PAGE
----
Wednesday, February 18, 2009

Losing a job can hurt the kids

A father's loss of a job can affect his children's self-image and their ability to earn money when they become breadwinners themselves.

In a study published last July in the Journal of Labor Economics, researchers looked at Canadian data from 1978-1999 on 39,000 pairs of fathers and sons. "We find that children whose fathers were displaced have annual earnings about 9% lower than similar children whose fathers did not experience an employment shock," they wrote. Such children are also more likely to receive unemployment insurance and social assistance, the researchers concluded.

The researchers do not know why this happens, but it's a chilling statistic to think about now, when 3 million Americans have lost their jobs in the past few months.

I learned about the study from Sue Shellenbarger's Work and Family column in the Wall Street Journal. In a column published this morning, she also noted that a father's job loss can have harmful psychological effects on his children:

"Glen Elder, a professor of sociology at the University of North Carolina, found in studies of the Great Depression that the self-image of small children of that era was shaped by the morale of their same-sex parent. Amid the traditional gender roles of the time, young boys suffered most, from seeing their fathers deprived of work and a sense of identity, says Dr. Elder, author of Children of the Great Depression."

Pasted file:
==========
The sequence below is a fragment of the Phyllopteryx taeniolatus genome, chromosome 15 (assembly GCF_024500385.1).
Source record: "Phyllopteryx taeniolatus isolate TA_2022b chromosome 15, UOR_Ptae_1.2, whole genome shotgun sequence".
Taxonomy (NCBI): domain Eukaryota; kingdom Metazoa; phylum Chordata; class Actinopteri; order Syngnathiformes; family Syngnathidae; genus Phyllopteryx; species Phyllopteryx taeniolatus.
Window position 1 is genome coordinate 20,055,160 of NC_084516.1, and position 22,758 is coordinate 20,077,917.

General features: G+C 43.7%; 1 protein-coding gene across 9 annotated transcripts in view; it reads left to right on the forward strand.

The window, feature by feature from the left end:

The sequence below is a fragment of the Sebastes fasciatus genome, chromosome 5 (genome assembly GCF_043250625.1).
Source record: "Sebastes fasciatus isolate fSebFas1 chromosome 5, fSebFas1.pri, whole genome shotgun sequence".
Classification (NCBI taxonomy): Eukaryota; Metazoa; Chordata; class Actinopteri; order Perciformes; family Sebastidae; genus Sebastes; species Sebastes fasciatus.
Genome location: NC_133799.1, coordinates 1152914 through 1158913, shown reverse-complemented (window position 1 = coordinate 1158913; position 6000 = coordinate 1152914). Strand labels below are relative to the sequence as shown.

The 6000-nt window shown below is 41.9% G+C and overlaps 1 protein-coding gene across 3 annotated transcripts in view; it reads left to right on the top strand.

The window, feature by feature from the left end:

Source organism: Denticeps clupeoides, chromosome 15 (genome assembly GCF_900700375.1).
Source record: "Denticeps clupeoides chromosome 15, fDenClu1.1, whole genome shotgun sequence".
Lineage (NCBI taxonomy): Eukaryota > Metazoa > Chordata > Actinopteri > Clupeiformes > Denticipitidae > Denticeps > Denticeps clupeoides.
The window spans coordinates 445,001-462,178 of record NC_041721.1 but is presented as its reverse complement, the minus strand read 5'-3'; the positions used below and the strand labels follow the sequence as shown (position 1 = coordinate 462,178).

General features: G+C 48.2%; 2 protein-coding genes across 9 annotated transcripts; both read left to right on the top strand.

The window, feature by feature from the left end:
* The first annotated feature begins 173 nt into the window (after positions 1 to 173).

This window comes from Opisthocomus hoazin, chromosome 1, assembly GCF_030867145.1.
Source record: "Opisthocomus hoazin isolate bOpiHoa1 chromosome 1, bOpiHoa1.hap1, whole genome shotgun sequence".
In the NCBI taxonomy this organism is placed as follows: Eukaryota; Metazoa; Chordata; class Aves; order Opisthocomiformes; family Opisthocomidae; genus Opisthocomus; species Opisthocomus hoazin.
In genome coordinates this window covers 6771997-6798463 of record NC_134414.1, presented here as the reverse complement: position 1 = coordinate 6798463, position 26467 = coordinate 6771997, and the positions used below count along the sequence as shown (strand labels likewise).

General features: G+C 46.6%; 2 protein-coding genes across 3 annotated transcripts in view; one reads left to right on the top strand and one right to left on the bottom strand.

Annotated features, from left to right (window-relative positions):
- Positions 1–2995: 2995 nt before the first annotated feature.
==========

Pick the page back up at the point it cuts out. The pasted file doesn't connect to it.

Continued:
This has a bit of a pop-psychology ring to it; I'm not sure I believe it. (I haven't read the study, so this is a cheap shot; I plan to look it up.) But the suggestion that fathers' lay-offs can have cross-generational effects is disturbing.

Shellenbarger doesn't make too much of this. She concludes her piece by noting that some parents are equipping their children to survive hard times. That might help their financial outlook, but it's not likely to overcome any psychological fall-out in the children.

We often take fathers' breadwinning for granted. We are critical of fathers who spend too much time at work and not enough time with their children. But these studies suggest that the image of the father as breadwinner is an important touchstone for children. When that image is tarnished, something undesirable happens to the kids.

It's yet another area where we need to know more about fathers--and where existing studies are scarce.

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